CULTURE

Spaniard-turned-Italian spreads the (zany) word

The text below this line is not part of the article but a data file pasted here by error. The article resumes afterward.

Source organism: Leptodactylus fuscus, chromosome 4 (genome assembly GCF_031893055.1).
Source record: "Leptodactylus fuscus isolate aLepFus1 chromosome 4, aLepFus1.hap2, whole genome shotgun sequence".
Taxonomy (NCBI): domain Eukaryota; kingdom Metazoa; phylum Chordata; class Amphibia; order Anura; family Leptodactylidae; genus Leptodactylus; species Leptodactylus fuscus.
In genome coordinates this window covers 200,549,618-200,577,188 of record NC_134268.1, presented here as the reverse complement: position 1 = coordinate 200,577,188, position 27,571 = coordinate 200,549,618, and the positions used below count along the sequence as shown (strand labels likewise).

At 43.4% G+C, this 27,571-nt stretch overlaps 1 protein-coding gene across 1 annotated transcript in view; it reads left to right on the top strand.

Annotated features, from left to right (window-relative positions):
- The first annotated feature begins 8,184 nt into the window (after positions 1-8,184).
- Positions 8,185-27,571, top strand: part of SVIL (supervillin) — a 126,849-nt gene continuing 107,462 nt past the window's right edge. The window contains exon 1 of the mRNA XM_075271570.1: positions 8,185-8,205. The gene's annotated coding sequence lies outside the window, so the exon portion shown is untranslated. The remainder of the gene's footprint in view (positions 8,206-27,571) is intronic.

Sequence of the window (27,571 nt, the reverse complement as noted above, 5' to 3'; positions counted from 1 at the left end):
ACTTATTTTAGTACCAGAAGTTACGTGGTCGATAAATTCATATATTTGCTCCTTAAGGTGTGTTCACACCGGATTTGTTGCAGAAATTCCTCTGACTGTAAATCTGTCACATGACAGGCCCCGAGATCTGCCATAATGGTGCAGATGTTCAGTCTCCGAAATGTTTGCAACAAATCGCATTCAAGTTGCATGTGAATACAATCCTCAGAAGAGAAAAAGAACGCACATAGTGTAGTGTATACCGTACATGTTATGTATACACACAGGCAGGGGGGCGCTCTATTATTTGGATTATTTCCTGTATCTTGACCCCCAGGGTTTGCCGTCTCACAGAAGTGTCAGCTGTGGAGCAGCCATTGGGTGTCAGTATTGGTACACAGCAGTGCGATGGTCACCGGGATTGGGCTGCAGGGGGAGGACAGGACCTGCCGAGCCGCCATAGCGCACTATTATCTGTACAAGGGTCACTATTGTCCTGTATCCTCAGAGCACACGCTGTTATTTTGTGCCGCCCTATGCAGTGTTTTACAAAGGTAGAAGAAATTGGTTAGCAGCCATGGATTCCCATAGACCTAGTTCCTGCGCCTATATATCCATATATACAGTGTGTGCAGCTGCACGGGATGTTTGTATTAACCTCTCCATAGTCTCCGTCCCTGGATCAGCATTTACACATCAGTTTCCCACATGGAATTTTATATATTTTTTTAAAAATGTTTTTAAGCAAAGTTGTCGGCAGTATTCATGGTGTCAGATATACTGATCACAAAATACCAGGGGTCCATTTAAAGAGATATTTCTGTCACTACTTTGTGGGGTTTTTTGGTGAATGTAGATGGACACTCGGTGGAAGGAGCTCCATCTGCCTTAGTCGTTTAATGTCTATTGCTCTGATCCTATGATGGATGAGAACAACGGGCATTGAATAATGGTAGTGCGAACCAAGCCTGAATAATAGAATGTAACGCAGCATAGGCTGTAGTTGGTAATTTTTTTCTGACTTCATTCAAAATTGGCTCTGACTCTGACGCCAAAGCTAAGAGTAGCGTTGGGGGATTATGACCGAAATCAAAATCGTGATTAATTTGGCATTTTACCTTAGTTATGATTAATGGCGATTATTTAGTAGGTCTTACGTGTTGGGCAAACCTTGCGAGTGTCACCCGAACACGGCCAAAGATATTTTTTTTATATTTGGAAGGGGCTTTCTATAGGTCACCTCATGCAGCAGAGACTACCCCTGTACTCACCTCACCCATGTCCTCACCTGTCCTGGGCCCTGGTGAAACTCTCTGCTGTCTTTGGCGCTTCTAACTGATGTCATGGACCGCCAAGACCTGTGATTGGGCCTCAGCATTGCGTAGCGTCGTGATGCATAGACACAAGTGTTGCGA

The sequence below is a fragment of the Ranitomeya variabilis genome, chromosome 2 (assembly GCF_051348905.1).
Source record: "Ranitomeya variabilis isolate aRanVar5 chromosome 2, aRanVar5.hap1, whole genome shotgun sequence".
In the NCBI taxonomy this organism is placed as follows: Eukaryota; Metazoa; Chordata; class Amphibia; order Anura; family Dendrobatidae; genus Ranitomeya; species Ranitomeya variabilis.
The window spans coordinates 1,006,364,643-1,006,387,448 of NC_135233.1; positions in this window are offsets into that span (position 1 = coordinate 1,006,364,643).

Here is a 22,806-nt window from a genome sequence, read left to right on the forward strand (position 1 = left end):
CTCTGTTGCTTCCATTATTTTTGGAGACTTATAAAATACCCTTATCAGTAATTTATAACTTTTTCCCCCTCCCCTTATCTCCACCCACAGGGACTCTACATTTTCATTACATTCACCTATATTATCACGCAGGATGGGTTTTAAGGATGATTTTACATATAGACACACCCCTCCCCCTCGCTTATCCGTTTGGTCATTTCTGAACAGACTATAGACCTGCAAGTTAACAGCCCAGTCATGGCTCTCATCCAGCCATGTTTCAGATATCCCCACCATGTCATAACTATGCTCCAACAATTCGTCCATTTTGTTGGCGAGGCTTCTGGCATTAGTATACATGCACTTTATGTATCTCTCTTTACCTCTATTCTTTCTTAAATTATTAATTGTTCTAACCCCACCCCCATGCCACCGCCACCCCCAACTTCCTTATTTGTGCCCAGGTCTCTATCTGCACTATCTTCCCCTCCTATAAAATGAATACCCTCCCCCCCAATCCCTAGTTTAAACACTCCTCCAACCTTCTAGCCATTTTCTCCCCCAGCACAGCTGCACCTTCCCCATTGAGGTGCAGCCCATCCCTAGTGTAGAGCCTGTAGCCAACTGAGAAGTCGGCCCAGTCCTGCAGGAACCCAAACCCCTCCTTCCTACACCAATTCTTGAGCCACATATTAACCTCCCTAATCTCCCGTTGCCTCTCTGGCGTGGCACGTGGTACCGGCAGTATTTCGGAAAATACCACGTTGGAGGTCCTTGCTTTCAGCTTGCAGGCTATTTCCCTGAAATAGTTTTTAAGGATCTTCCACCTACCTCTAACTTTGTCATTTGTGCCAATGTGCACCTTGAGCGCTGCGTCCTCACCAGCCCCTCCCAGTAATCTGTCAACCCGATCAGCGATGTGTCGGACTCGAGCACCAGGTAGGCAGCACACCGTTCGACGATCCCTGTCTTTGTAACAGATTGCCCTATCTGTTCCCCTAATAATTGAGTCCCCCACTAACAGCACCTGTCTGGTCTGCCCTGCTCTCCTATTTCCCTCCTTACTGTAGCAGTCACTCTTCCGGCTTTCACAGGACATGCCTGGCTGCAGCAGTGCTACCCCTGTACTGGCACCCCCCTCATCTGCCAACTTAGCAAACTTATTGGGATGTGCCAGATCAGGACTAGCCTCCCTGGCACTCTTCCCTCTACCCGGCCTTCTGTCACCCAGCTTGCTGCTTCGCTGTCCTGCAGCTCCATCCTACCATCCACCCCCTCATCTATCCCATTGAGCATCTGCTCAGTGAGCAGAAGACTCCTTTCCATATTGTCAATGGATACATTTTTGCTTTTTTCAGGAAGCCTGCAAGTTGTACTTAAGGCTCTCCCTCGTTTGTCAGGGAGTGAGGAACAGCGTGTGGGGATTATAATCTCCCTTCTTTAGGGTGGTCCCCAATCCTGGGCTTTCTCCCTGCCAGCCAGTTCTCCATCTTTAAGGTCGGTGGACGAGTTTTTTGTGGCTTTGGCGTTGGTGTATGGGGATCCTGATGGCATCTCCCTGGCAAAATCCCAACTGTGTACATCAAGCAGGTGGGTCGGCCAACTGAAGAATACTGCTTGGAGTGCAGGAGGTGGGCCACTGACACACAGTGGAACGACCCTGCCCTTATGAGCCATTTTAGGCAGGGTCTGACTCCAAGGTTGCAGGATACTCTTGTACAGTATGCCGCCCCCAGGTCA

The growing alternative latin-reggae scene, much of it hailing from the Continent, particularly France and Spain, has produced some of pop music’s finer cases of fervent song over the past decade. Two prime examples are Les Negresses Vertes and the now-defunct act Mano Negra, whose frontman Manu Chao is currently enjoying a phenomenally successful solo career. One of the more recent additions to this expanding guild, whose infectious and occasionally zany material is steadily gaining popularity in pop markets around the world, is Tonino Carotone, who will be returning to Greece less than a year after his first visit for three shows this week. Though he has only recently begun enjoying greater exposure in markets beyond his home territory, Carotone – a Spaniard who has stylized himself as a Latino artist with a fictitious name intended to pay homage to a veteran Italian artist, Renato Carosone, and Italian song itself – has been around for quite some time as a member of various outfits. His musical roots date back to the early 1980s, as an active member of Spain’s punk scene. For years Carotone, who was known as Tonin in his earlier days, spent his time performing on Spain’s musical periphery alongside other similar-minded, punk-influenced acts such as Les Hot Pants, a hard-edged rockabilly act that was fronted by Chao before his fame began spreading throughout Europe and Latin America with Mano Negra. Chao, in fact, has played an instrumental role in helping Carotone’s recent rise in popularity abroad by collaborating both on stage and in the studio. Besides performing numerous shows together, Chao has also produced material off Carotone’s most recent album, Mondo Dificile, an outing that has proven particularly popular in Spain, Italy, and France, as well as certain Latin American countries such as Argentina and Mexico. A colorful, controversial character, to say the least, Carotone’s material is playful, lively, often vulgar, and usually anti-conformist. At times, he has paid the price. Several years ago Carotone served a prison sentence for opposing military service through his work with a band called Kojon Prieto. Carotone had written one of the band’s biggest hits, Insumision (The Draft Dodge), which blatantly rejected conscription. It became a major hit in Italy and was covered by numerous other bands there. But the jail sentence, which lasted a year, was not a sheer waste of time for Carotone. While serving, he kept writing new material and also learnt how to play guitar. Carotone’s draft-dodging lifestyle led him to various parts of Europe before he settled in Barcelona in 1998. The move came to establish Carotone’s ties with Chao, who operates his own studio in the Spanish city. Without a doubt one of the alternative latin-reggae circuit’s more radical figures, Carotone has come to add further spice to an already frenzied, highly entertaining scene, one that is now beginning to break language barriers and cross over into various markets around the world, including those of English-speaking nations that, generally speaking, have proven inaccessible to acts from the Continent. Thursday (8/11), Hydrogeios Club, Thessaloniki; Friday (9/11), Foundation of the Hellenic World, 254 Pireos St., Tavros; Sunday (11/11), Mylos Club, Larissa.